There they were, beautiful in their own right, full of youth, smiles and a sense of happiness due to their innocence. I had been looking forward to the NUS (National Union of Students) Muslim Leadership Training and FOSIS’s Sisters Conference – Wonder Woman – all month and now it was finally here. I was excited, as you naturally are when you’re about to reach out to young sisters on a large platform (why do I sound old?!) and it was as an excuse to be a crazy tourist in the city of Bristol.
Why Wonder Woman?
The next two days would be full of inspiration, in hope of reminding the sisters that Wonder Woman was nothing. Rather, when it comes to a righteous, elegant and intelligent Muslim woman she has no competition. None. In my opinion she’d give Catwoman a run for her money and Poison Ivy would be terrified. I’d add she’d be left in tears, but that’s kind of mean, so terrified it is! And they’re not defined by their appearance. If you search for the terms of any modern day super heroine you’ll notice one thing in common, their physical demeanour is their number one pulling power. They are over-sexualised, which sends a dangerous message to us all, it’s as if all their success is derived by their sexual powers, rather than their morality and righteousness.
Throughout these two days I met women who were doing their best to do their part, from Sarah Joseph to Sahar Al-Faifi. Then I met sisters who were genuinely confused in their worth and role as a Muslim woman. However, they both had one thing in common: passion. Passion to make a difference, passion to be better.
I’d like to share an insight into my short speech and I hope you’ll be inspired, as much as I was throughout the weekend.
I began the conference with powerful words, the words of the Messenger of Allah when he turned around to his companions, friends and said: “I wish I could see my brothers (and sisters).” The companions, surprised replied: “Aren’t we your brothers?” The Messenger of Allah said: “No, you are my companions, my brothers (and sisters) are those who didn’t see me and yet follow me and believe in me. I’ll wait for them on Al Hawdh…” [1. Reported in Muslim]
For me Wonder Woman was about reminding myself and the sisters, a reminder full of might, that the Messenger of Allah is telling us; we’re special, we’re worth it and we have the capability to make the change they made. To make the change the men and women made at their time, hence he can’t wait to see us because we believe in him without seeing him and we follow this belief up with sincere action, insha Allah.
Their change was breathtaking, it was mesmerising and it was life changing. This reminds me of another set of powerful words by Abu Muslim Al-Khawlani who came after the Prophet , which is a reminder once again that you don’t need to be a companion to be great. You are born great.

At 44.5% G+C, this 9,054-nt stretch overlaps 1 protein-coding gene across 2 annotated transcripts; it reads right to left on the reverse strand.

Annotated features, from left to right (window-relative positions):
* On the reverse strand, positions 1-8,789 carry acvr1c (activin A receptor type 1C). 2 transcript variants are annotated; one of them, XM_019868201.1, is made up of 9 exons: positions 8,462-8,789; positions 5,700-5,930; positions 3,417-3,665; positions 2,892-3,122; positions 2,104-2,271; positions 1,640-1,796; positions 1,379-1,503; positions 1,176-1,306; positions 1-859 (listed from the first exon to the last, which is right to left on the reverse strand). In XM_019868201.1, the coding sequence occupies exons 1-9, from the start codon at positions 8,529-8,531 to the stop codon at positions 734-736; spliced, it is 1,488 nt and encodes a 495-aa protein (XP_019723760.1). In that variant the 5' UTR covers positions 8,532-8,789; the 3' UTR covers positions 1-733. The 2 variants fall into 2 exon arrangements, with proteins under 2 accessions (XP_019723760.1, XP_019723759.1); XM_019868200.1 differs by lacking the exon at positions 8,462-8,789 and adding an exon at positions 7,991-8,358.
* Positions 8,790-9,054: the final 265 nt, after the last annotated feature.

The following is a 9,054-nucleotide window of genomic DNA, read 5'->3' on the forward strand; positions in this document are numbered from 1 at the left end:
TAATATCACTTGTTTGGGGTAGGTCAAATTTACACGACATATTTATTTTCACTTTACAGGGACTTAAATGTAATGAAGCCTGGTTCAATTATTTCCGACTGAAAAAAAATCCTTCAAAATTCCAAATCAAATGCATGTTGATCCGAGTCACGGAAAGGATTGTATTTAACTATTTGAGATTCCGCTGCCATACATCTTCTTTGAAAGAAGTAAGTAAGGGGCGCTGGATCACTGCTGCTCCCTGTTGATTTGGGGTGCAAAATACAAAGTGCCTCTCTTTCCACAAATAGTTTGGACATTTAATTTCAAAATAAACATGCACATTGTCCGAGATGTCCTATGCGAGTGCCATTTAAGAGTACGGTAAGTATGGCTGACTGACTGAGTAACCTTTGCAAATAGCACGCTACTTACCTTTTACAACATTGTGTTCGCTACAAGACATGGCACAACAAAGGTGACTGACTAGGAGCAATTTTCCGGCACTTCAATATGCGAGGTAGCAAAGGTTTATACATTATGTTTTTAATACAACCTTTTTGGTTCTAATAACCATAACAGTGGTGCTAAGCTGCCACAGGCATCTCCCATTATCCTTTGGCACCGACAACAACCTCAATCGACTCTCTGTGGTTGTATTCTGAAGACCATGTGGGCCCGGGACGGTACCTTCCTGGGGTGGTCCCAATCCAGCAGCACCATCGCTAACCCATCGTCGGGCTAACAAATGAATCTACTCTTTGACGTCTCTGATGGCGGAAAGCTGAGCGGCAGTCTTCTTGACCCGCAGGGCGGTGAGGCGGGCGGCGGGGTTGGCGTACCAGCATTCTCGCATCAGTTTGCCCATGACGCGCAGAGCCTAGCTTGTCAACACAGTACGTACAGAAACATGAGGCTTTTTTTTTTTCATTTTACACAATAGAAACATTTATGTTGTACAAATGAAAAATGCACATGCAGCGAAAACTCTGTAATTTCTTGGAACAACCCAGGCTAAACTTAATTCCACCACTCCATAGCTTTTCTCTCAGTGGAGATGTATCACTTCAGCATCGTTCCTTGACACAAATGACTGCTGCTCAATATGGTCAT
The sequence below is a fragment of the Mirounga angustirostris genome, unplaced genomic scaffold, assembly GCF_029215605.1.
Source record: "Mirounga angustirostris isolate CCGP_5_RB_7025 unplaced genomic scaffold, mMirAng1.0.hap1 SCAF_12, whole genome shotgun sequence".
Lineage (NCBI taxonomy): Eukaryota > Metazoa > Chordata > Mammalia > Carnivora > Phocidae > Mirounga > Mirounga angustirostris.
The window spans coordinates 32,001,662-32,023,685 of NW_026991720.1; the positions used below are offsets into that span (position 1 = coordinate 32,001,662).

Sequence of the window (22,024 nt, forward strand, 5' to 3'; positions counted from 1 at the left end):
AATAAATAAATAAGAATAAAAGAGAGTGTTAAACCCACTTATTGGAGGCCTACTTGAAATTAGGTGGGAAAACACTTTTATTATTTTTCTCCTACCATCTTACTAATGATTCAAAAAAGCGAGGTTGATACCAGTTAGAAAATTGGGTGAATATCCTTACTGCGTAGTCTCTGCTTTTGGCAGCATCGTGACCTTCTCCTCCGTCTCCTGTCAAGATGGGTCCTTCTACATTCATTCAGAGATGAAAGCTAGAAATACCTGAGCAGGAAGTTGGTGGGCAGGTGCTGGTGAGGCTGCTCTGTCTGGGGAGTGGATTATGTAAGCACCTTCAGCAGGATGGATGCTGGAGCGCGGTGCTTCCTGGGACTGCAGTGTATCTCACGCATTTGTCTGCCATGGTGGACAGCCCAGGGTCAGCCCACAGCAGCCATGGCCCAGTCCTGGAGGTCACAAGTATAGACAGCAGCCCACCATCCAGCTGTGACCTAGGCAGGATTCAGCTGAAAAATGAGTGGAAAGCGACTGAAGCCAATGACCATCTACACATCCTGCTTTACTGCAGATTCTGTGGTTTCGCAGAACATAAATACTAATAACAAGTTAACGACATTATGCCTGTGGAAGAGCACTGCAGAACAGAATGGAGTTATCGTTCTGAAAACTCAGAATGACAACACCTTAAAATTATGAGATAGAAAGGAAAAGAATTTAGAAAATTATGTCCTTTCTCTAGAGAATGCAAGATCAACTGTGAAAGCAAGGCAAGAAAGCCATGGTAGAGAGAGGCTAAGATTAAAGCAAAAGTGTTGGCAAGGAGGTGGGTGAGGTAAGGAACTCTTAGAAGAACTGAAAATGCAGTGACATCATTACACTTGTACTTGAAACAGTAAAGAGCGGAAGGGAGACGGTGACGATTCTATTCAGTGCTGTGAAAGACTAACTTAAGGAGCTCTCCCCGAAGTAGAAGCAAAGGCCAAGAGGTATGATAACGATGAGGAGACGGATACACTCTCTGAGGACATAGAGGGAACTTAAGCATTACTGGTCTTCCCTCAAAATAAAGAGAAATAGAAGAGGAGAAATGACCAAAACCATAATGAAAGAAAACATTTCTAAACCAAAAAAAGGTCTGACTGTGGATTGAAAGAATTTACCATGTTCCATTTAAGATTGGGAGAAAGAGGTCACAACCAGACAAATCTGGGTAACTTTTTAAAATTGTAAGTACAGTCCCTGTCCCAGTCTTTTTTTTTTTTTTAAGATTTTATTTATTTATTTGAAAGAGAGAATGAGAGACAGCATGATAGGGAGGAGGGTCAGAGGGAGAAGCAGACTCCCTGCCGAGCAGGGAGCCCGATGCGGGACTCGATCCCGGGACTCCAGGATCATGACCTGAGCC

Allah, Al-‘Aziz made you. The Mighty, the Great. Allah, Al-Mussawir fashioned you, He is the One who will fashion your dreams. He is Al-Hakeem, the One who reminds us to be wise, to put ourselves back in our rightful places, as believers and as strong yet humble Muslim women.
Abu Muslim AlKhawlani said:
“Do the companions of Muhammad salAllahu ‘alayhi wa sallam think that they will have him exclusively without us? No by Allah, we will compete with them towards him at the hawdh (pool), so that they know that they have left behind men and women.”
This statement shows us the high HIGH STANDARDS the people after the time of Prophet had, they didn’t have this attitude that I’m not good enough; Rather I hear them saying:
We’re going show YOU how much we love the Messenger of Allah more than you. We love you, but we love the Messenger of Allah more! We’re going to show you how much we will live his vision, as his vision is the most just, the best, the greatest.
Secondly, were all the Companions of the Prophet men? No they weren’t, they were men and women, they were real men and women. For me Abu Muslim is saying; regardless of who you are, we’re going compete with you, and we’re going to compete so HARD that we’re taking it all the way to the Hawd (AlKauthar)!
Examples of individuals
This leads me on to say – we have examples of the past who went through so much pain, they were different from us:
- They didn’t have a victim mentality. They knew their future was down to them. They knew the change they’re going to make in their society was down to them, their success depended on their individual struggle and hence they understood the need to work as a community, to come together under a shared vision.
- They knew their ‘present’ was a signal of what was to come. Allah was preparing them for something great. Allah was preparing them for a great future. Your future.
This was a short insight into my talk, it was a reminder that we don’t need special powers in order to attain success, but again we do have a villain so we need to equip ourselves with all the resources to ensure we don’t fail, as failing isn’t an option a believer will take.
On that note, on behalf of I am Alima I would like to thank FOSIS Wales West and the NUS for inviting us, as well as Hoda El-Ghaby, Seliat, Sahar Al-Faifi and Alison Fernandes for all their support, hard work and dedication. And a special and gracious jazakumAllahu khayrun to all the sisters and brothers in the background we didn’t see, nor do we hear about. Thank you for making this a success and may Allah make you of His sincere people.
Finally a huge shout out to all the sisters who attended and Zinab and Lamise for making it all the more fun, mashaAllah. May Allah reward you, accept from you and make your dreams come true, aameen.
On that note, stay beautiful and you’re all in my du’as, I hope I’m in yours insha Allah.
Alima Ashfaq is the founder of I am Alima and hopes to transform it into the forefront of assisting women come closer to Allah (swt). She is the author of a number of publications, most notably Du’as of the Superstars.